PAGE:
The Prime Minister talked on Saturday of the importance of having a shared sense of history, yet he chose to give his speech in Munich. If only he had visited Brent before berating the bürgermeisters of Bavaria with his musings on multi-culturalism. Here he would discover a community that speaks 160 different languages and still lives at peace with itself.
For over 60 years Brent has been a gateway into Britain for generations of refugees and economic migrants. Our Irish community came in the 1950s looking for construction jobs to rebuild Britain after the war. They joined the Jewish refugees who had fled from the jackboots that marched out of Munich in the 1930s. In the 60s, escaping poverty in the Caribbean came the West Indian citizens who staffed our health service and operated our public transport. They were followed by the victims of East African regimes like Idi Amin’s, who expelled the Asian traders originally from Gujarat and other parts of the Indian Sub-continent. In the 80s and 90s the break-up of the Soviet Union and wars from the Balkans to West Africa saw Afghans and Estonians, Kosovars and Congolese, Sri Lankans and Somali all came to Brent in search of security and prosperity. They did not all share the same history, but for the most part they shared a common experience. They had been victims of poverty, intolerance and often violence. They had experienced prejudice and fear and they were determined that their children should not.
David Cameron speaks of the need for shared values. In every piece of populist demagoguery there is always some small kernel of truth and this is his. But the shared values we need in the pluralist Britain of today are not those of old Etonian noblesse oblige, they are the very values that my constituents arrived in Brent precisely to assert: freedom of thought, freedom from fear, freedom to aspire, respect for human rights, respect for our fellow citizens and respect for their different conceptions of what it is to live a good life. Nobody values these things more than Britain’s immigrant communities because the lack of them is so often their history.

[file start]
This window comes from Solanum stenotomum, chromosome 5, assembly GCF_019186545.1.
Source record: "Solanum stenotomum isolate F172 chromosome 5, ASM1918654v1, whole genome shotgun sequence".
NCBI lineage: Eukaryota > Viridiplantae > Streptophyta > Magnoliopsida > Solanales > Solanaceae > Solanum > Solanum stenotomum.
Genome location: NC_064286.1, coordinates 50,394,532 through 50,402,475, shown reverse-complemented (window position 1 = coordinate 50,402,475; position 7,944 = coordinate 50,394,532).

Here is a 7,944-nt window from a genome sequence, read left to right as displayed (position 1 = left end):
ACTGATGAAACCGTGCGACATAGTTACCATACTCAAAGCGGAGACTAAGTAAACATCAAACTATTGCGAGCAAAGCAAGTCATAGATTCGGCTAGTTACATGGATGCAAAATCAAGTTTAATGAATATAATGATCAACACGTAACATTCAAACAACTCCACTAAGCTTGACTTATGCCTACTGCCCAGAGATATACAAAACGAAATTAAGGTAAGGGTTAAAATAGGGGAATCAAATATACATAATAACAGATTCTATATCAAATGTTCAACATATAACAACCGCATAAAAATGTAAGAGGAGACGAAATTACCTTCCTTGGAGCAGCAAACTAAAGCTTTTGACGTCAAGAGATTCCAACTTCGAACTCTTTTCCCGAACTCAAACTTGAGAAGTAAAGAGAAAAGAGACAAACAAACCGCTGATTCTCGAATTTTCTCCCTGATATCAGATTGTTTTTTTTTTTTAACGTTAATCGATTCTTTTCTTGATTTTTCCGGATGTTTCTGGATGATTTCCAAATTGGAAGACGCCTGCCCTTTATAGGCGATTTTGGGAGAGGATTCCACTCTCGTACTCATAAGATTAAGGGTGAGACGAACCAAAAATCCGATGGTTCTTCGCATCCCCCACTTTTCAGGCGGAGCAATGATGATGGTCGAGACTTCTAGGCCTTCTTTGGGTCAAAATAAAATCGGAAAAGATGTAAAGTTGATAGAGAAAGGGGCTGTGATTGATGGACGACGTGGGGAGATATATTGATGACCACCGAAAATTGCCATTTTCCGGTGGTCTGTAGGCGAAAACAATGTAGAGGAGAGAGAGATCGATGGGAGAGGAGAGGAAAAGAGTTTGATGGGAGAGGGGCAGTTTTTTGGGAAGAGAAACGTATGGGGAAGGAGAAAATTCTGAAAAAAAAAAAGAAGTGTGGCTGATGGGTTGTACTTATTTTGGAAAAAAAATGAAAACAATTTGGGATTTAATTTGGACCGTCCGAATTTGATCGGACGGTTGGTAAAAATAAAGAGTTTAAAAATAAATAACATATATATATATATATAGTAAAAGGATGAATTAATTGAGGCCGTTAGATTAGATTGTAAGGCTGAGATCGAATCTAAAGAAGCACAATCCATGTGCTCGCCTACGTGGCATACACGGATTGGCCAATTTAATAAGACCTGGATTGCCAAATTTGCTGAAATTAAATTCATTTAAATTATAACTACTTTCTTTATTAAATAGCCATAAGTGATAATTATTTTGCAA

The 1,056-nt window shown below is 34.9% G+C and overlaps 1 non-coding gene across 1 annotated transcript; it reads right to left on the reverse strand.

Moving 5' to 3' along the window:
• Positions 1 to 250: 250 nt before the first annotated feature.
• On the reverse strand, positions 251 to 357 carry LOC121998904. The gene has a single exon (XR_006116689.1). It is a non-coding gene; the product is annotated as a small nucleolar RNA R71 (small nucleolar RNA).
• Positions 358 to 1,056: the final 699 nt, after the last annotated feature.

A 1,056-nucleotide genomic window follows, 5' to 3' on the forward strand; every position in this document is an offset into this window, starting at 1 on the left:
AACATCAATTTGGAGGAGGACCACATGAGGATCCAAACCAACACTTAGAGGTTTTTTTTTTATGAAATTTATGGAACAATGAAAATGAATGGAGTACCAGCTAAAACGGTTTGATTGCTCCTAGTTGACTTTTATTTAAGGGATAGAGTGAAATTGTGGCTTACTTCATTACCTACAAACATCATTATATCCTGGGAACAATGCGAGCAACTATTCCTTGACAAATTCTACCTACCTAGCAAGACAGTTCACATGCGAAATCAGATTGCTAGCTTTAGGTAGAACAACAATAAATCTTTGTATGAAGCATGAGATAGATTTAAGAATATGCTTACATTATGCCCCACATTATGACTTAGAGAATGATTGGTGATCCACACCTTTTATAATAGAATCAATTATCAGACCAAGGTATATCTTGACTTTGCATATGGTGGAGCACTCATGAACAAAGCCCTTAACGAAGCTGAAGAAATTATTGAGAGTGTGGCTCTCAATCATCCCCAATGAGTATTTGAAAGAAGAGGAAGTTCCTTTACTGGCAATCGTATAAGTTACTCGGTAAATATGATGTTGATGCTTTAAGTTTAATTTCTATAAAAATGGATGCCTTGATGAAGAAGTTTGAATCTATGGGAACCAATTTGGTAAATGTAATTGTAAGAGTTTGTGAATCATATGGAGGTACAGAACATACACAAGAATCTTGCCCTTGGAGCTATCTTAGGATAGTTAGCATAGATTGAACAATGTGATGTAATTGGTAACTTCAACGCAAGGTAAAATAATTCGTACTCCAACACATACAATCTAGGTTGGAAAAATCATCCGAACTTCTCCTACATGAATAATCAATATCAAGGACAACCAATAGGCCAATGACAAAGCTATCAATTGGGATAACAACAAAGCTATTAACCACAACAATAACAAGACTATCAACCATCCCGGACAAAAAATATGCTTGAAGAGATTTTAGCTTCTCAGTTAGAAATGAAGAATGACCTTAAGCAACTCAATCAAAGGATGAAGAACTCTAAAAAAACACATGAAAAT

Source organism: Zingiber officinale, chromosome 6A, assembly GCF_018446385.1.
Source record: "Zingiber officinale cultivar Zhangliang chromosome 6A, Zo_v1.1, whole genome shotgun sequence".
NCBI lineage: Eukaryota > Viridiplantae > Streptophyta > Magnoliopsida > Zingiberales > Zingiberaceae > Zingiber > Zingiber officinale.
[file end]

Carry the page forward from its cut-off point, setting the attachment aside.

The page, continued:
Thomas Jefferson and the other founders of the world’s first self-consciously pluralist society recognised that there was no longer a single shared conception of “the good life”. That is why they spoke not of happiness but of “the pursuit of happiness”. Cameron is right to suggest that passive tolerance is simply not enough to inspire each of us to engage in the shared public institutions of society despite our own differing conceptions of the good. But he is wrong to replace this with what he calls “muscular liberalism”. The obedience to the rule of law that he demands, is a corollary of respect for one’s fellow citizens and it is this that people in Brent, Britain’s most ethnically diverse borough have come to learn. Nobody in Brent is a majority. Whether white English Jew, Indian Hindu or black Somali Moslem we know that to live together nobody can claim dominance nor should we. This is what our Prime Minister has still to learn.
There is no longer one shared British system of values. There was perhaps a time in post-war Britain when the Church of England was called the Tory Party at Prayer, The Archers was our model of the good life and every Englishman believed he had the right to look down on “Johnny Foreigner”. Cameron’s speech muddied multiculturalism with terrorism and extremist Islam. It made the fundamentalist Moslem the excuse for an attack on multiculturalism. His is not a way forward into a future where we recognise the dignity of our fellow citizens. It is an attempt to ignore the fact that we live in a globalised and pluralist world. In Brent we celebrate our pluralism. By doing so we strengthen the bonds of our community.